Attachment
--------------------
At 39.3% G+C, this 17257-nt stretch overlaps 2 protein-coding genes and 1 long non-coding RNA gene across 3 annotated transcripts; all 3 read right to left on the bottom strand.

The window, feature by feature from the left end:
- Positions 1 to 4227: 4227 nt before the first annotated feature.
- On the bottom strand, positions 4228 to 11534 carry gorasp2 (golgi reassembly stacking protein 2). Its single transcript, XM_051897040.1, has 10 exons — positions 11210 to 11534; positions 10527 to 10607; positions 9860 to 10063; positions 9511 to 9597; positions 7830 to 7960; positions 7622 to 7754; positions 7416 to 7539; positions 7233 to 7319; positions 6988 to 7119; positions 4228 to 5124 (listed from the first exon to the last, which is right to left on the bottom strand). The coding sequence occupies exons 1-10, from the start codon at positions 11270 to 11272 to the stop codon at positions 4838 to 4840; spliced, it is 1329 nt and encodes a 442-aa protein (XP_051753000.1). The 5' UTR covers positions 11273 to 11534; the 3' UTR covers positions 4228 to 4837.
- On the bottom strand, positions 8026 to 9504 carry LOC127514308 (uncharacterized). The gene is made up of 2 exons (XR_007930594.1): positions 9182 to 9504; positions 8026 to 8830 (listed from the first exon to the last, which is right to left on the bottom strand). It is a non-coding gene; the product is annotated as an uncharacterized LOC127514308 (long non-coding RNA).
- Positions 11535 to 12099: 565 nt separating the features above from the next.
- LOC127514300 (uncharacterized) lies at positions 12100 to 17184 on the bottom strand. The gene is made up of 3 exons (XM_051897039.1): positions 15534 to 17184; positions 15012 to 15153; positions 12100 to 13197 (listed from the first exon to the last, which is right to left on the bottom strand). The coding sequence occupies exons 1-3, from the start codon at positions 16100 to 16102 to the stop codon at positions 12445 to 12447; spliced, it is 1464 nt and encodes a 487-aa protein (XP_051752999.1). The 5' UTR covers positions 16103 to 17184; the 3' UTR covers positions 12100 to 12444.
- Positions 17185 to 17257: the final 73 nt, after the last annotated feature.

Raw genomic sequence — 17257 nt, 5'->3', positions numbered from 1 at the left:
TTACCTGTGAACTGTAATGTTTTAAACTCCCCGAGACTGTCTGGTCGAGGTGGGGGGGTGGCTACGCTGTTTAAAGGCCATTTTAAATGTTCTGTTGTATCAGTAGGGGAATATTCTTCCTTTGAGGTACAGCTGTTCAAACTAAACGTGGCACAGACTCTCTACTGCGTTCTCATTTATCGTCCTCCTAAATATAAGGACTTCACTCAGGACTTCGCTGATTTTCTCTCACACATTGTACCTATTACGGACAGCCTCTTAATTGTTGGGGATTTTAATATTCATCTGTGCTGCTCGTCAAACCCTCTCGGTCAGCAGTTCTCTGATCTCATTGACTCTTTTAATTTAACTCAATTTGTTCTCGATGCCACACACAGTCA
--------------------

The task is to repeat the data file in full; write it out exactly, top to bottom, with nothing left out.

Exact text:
At 39.3% G+C, this 17257-nt stretch overlaps 2 protein-coding genes and 1 long non-coding RNA gene across 3 annotated transcripts; all 3 read right to left on the bottom strand.

The window, feature by feature from the left end:
- Positions 1 to 4227: 4227 nt before the first annotated feature.
- On the bottom strand, positions 4228 to 11534 carry gorasp2 (golgi reassembly stacking protein 2). Its single transcript, XM_051897040.1, has 10 exons — positions 11210 to 11534; positions 10527 to 10607; positions 9860 to 10063; positions 9511 to 9597; positions 7830 to 7960; positions 7622 to 7754; positions 7416 to 7539; positions 7233 to 7319; positions 6988 to 7119; positions 4228 to 5124 (listed from the first exon to the last, which is right to left on the bottom strand). The coding sequence occupies exons 1-10, from the start codon at positions 11270 to 11272 to the stop codon at positions 4838 to 4840; spliced, it is 1329 nt and encodes a 442-aa protein (XP_051753000.1). The 5' UTR covers positions 11273 to 11534; the 3' UTR covers positions 4228 to 4837.
- On the bottom strand, positions 8026 to 9504 carry LOC127514308 (uncharacterized). The gene is made up of 2 exons (XR_007930594.1): positions 9182 to 9504; positions 8026 to 8830 (listed from the first exon to the last, which is right to left on the bottom strand). It is a non-coding gene; the product is annotated as an uncharacterized LOC127514308 (long non-coding RNA).
- Positions 11535 to 12099: 565 nt separating the features above from the next.
- LOC127514300 (uncharacterized) lies at positions 12100 to 17184 on the bottom strand. The gene is made up of 3 exons (XM_051897039.1): positions 15534 to 17184; positions 15012 to 15153; positions 12100 to 13197 (listed from the first exon to the last, which is right to left on the bottom strand). The coding sequence occupies exons 1-3, from the start codon at positions 16100 to 16102 to the stop codon at positions 12445 to 12447; spliced, it is 1464 nt and encodes a 487-aa protein (XP_051752999.1). The 5' UTR covers positions 16103 to 17184; the 3' UTR covers positions 12100 to 12444.
- Positions 17185 to 17257: the final 73 nt, after the last annotated feature.

Raw genomic sequence — 17257 nt, 5'->3', positions numbered from 1 at the left:
TTACCTGTGAACTGTAATGTTTTAAACTCCCCGAGACTGTCTGGTCGAGGTGGGGGGGTGGCTACGCTGTTTAAAGGCCATTTTAAATGTTCTGTTGTATCAGTAGGGGAATATTCTTCCTTTGAGGTACAGCTGTTCAAACTAAACGTGGCACAGACTCTCTACTGCGTTCTCATTTATCGTCCTCCTAAATATAAGGACTTCACTCAGGACTTCGCTGATTTTCTCTCACACATTGTACCTATTACGGACAGCCTCTTAATTGTTGGGGATTTTAATATTCATCTGTGCTGCTCGTCAAACCCTCTCGGTCAGCAGTTCTCTGATCTCATTGACTCTTTTAATTTAACTCAATTTGTTCTCGATGCCACACACAGTCA